• The wall thickness of the ruptured section was less than any of the other eight-inch four-sidecut pipe sections evaluated.
  • Chemical analysis showed the silicon concentration of the ruptured section was 0.01-wt%. Silicon in carbon steel inhibits sulfidation when the silicone concentration is above 0.10-wt%; below this level, corrosion can be significantly faster.
  • Chemical analysis showed half of the specimens from unique sections of the eight-inch four-sidecut, 12-inch four-sidecut, and 12-inch samples from 2011 w a siliithcon concentration of less than 0.10-wt%.
  • Deformation of a small region of the eight-inch four-sidecut rupture edge was consistent with mechanical force applied from the outside surface of the pipe, possibly from a fire pike, or other pointed object. This deformed region was located within the area of likely rupture initiation.

The report, which was funded by the CSB, concludes, "The reported service conditions of the #4 Crude Unit four-sidecut piping, the composition of the carbon steel, presence of thick sulfide scale on the inside surfaces of the pipe, and generally uniform wall thinning indicate that sulfidation corrosion was the cause of the eight-inch four-sidecut rupture."

Pipe 'Should Have Been Replaced'

Cal/OSHA Chief Ellen Widess said, "This report confirms what Chevron already knew—that the pipe was severely corroded and should have been replaced—but failed to act on before the August fire. This fire was included among multiple serious and willful serious citations that Cal/OSHA recently issued to Chevron.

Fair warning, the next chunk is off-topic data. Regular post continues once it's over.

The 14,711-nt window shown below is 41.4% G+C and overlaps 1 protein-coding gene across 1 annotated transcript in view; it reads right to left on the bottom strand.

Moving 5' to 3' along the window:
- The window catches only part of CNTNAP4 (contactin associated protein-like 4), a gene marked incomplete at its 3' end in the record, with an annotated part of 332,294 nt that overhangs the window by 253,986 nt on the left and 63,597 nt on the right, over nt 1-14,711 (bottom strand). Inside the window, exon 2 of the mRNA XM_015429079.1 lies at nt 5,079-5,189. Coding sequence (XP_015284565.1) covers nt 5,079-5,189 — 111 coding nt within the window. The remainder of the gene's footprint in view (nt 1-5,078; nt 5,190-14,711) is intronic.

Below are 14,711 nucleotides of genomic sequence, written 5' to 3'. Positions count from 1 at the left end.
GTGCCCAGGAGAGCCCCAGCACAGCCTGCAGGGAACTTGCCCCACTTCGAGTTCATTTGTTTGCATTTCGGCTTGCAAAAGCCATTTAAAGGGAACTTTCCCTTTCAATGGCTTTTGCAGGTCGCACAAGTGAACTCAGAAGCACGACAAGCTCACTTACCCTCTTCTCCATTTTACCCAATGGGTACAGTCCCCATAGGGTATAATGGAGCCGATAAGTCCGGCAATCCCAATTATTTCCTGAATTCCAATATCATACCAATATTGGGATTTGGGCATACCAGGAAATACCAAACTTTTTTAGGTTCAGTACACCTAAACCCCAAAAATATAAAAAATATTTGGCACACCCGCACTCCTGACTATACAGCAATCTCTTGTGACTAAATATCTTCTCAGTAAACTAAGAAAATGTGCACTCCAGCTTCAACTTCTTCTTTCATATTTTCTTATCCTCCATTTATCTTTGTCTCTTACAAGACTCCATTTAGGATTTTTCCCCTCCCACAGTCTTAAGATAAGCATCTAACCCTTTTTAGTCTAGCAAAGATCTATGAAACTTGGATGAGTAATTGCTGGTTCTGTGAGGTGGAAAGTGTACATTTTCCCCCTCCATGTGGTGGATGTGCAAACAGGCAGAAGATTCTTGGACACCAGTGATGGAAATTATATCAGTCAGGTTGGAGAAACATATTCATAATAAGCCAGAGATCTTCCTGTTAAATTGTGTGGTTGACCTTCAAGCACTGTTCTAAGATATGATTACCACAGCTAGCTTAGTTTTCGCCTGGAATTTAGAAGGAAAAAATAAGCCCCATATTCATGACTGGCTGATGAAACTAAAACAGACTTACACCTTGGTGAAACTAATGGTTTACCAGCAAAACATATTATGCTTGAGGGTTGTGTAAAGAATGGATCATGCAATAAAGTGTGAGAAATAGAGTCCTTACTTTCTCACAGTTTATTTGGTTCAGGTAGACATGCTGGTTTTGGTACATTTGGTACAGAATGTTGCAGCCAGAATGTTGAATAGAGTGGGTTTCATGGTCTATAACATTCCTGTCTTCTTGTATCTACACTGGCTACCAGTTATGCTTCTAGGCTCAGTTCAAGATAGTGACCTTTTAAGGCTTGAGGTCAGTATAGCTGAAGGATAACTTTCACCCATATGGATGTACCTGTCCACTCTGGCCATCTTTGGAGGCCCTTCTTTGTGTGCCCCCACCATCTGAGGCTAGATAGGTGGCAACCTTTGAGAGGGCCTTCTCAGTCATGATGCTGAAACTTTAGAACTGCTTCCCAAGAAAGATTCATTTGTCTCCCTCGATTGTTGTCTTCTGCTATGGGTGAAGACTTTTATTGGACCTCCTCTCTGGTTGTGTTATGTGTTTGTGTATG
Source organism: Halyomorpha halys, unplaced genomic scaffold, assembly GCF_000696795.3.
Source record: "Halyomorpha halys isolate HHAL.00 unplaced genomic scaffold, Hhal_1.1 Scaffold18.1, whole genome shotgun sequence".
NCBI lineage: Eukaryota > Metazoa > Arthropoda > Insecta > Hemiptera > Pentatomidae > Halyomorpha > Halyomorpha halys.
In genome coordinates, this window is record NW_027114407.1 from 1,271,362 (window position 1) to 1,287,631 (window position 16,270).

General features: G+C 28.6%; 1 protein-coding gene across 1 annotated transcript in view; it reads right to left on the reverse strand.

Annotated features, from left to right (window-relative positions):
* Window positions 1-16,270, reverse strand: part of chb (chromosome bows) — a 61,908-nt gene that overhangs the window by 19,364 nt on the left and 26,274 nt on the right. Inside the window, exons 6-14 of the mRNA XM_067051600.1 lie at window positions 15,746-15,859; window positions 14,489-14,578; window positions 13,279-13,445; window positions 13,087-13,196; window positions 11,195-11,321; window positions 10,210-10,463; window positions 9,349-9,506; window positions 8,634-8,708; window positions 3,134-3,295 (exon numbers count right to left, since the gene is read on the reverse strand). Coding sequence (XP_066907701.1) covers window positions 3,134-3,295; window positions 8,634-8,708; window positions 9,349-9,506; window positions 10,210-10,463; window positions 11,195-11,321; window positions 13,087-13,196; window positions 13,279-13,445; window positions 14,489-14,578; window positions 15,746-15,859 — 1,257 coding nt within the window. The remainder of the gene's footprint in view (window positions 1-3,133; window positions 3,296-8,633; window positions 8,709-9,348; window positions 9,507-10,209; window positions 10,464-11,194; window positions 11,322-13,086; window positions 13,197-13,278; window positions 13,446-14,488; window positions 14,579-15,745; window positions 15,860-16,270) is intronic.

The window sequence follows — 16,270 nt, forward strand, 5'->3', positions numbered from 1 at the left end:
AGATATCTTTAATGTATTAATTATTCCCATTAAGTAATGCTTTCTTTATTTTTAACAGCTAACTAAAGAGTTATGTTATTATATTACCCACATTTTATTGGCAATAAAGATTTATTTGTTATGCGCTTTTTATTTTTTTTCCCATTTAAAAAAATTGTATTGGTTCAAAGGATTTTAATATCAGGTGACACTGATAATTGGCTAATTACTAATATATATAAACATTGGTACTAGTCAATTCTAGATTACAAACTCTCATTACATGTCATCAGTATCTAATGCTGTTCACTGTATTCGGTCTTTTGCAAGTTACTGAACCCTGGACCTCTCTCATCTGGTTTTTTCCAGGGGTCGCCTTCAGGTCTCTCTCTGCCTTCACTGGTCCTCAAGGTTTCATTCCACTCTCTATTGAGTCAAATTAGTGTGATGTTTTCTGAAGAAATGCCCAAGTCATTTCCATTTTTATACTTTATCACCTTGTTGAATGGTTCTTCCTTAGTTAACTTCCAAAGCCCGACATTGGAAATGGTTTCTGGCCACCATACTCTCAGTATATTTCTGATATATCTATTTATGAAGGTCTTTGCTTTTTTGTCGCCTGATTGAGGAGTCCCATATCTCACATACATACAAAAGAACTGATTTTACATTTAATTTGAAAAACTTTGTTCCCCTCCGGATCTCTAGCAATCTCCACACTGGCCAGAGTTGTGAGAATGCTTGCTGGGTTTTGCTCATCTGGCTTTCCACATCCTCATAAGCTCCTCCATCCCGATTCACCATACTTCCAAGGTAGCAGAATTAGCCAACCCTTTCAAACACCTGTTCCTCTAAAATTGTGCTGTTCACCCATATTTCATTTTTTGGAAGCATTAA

"Chevron's own metallurgists and pipe inspectors reached the same conclusion and recommended as far back as 2002 that Chevron take action to protect its workers, the community and the environment by replacing the pipe that finally ruptured in 2012," Widess said.

Anamet Inc.

A fragment of the ruptured pipe and two fire pikes were collected post incident. The report found that a fire pike may have caused a puncture in the pipe.

Chevron Responds

In responding to CSB's report Wednesday, Chevron said the finding of low silicon content in the failed carbon steel pipe was consistent with the company's own preliminary observation in September 2012.

"Chevron U.S.A is inspecting every pipe component in the crude unit susceptible to sulfidation corrosion. Any component found to be unsuitable for service will be replaced for restarting the unit," the response said.

It continued: "While we do not agree with some of the characterizations in today's Chemical Safety Board news release, we are committed to discussing the findings from our investigation and our corrective actions with the investigating agencies prior to release of the report and restart of the crude unit."

Located in Hayward, CA, Anamet Inc. provides materials engineering analysis and laboratory testing and performs failure analysis and forensic engineering to determine the root cause of mechanical, metallurgical, or corrosion failures.

   

Tagged categories: Corrosion; Explosions; OSHA; Pipeline; U.S. Chemical Safety Board